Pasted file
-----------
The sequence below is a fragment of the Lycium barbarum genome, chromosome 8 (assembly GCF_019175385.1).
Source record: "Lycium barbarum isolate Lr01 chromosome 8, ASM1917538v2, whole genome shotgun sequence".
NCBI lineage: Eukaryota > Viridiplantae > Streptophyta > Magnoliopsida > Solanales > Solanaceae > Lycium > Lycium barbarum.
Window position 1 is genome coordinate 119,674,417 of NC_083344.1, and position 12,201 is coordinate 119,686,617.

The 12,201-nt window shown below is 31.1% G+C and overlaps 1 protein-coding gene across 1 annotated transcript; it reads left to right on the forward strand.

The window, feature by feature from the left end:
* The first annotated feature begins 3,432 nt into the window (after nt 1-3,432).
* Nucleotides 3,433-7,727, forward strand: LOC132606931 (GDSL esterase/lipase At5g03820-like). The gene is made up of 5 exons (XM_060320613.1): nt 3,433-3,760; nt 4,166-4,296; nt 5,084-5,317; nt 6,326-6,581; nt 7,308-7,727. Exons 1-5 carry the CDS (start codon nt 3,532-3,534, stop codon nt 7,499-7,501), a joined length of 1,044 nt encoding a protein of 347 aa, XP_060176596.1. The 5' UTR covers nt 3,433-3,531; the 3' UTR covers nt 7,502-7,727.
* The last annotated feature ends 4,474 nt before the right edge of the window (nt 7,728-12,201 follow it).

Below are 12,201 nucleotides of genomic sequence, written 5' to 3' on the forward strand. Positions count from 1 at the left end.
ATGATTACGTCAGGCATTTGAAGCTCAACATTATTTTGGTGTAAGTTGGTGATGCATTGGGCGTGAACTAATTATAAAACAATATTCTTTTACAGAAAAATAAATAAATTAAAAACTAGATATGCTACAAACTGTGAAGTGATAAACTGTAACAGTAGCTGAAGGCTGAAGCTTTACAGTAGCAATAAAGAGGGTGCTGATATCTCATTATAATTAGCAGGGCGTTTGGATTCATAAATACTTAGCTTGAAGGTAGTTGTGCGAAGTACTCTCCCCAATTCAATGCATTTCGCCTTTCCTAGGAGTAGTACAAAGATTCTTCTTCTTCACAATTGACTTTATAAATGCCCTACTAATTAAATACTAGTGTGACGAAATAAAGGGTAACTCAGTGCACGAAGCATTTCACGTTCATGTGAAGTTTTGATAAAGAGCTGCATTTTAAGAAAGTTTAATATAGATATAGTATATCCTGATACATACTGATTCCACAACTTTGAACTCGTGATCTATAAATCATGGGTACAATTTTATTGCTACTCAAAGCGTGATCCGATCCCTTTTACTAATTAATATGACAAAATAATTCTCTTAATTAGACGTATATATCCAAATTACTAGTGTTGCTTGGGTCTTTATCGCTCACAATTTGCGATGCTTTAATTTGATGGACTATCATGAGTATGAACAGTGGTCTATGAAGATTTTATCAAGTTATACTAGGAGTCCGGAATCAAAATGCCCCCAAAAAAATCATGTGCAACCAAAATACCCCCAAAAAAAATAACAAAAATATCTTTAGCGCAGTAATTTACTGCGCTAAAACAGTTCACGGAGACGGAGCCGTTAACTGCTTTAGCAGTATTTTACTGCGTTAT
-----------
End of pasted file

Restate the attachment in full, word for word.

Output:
The sequence below is a fragment of the Lycium barbarum genome, chromosome 8 (assembly GCF_019175385.1).
Source record: "Lycium barbarum isolate Lr01 chromosome 8, ASM1917538v2, whole genome shotgun sequence".
NCBI lineage: Eukaryota > Viridiplantae > Streptophyta > Magnoliopsida > Solanales > Solanaceae > Lycium > Lycium barbarum.
Window position 1 is genome coordinate 119,674,417 of NC_083344.1, and position 12,201 is coordinate 119,686,617.

The 12,201-nt window shown below is 31.1% G+C and overlaps 1 protein-coding gene across 1 annotated transcript; it reads left to right on the forward strand.

The window, feature by feature from the left end:
* The first annotated feature begins 3,432 nt into the window (after nt 1-3,432).
* Nucleotides 3,433-7,727, forward strand: LOC132606931 (GDSL esterase/lipase At5g03820-like). The gene is made up of 5 exons (XM_060320613.1): nt 3,433-3,760; nt 4,166-4,296; nt 5,084-5,317; nt 6,326-6,581; nt 7,308-7,727. Exons 1-5 carry the CDS (start codon nt 3,532-3,534, stop codon nt 7,499-7,501), a joined length of 1,044 nt encoding a protein of 347 aa, XP_060176596.1. The 5' UTR covers nt 3,433-3,531; the 3' UTR covers nt 7,502-7,727.
* The last annotated feature ends 4,474 nt before the right edge of the window (nt 7,728-12,201 follow it).

Below are 12,201 nucleotides of genomic sequence, written 5' to 3' on the forward strand. Positions count from 1 at the left end.
ATGATTACGTCAGGCATTTGAAGCTCAACATTATTTTGGTGTAAGTTGGTGATGCATTGGGCGTGAACTAATTATAAAACAATATTCTTTTACAGAAAAATAAATAAATTAAAAACTAGATATGCTACAAACTGTGAAGTGATAAACTGTAACAGTAGCTGAAGGCTGAAGCTTTACAGTAGCAATAAAGAGGGTGCTGATATCTCATTATAATTAGCAGGGCGTTTGGATTCATAAATACTTAGCTTGAAGGTAGTTGTGCGAAGTACTCTCCCCAATTCAATGCATTTCGCCTTTCCTAGGAGTAGTACAAAGATTCTTCTTCTTCACAATTGACTTTATAAATGCCCTACTAATTAAATACTAGTGTGACGAAATAAAGGGTAACTCAGTGCACGAAGCATTTCACGTTCATGTGAAGTTTTGATAAAGAGCTGCATTTTAAGAAAGTTTAATATAGATATAGTATATCCTGATACATACTGATTCCACAACTTTGAACTCGTGATCTATAAATCATGGGTACAATTTTATTGCTACTCAAAGCGTGATCCGATCCCTTTTACTAATTAATATGACAAAATAATTCTCTTAATTAGACGTATATATCCAAATTACTAGTGTTGCTTGGGTCTTTATCGCTCACAATTTGCGATGCTTTAATTTGATGGACTATCATGAGTATGAACAGTGGTCTATGAAGATTTTATCAAGTTATACTAGGAGTCCGGAATCAAAATGCCCCCAAAAAAATCATGTGCAACCAAAATACCCCCAAAAAAAATAACAAAAATATCTTTAGCGCAGTAATTTACTGCGCTAAAACAGTTCACGGAGACGGAGCCGTTAACTGCTTTAGCAGTATTTTACTGCGTTAT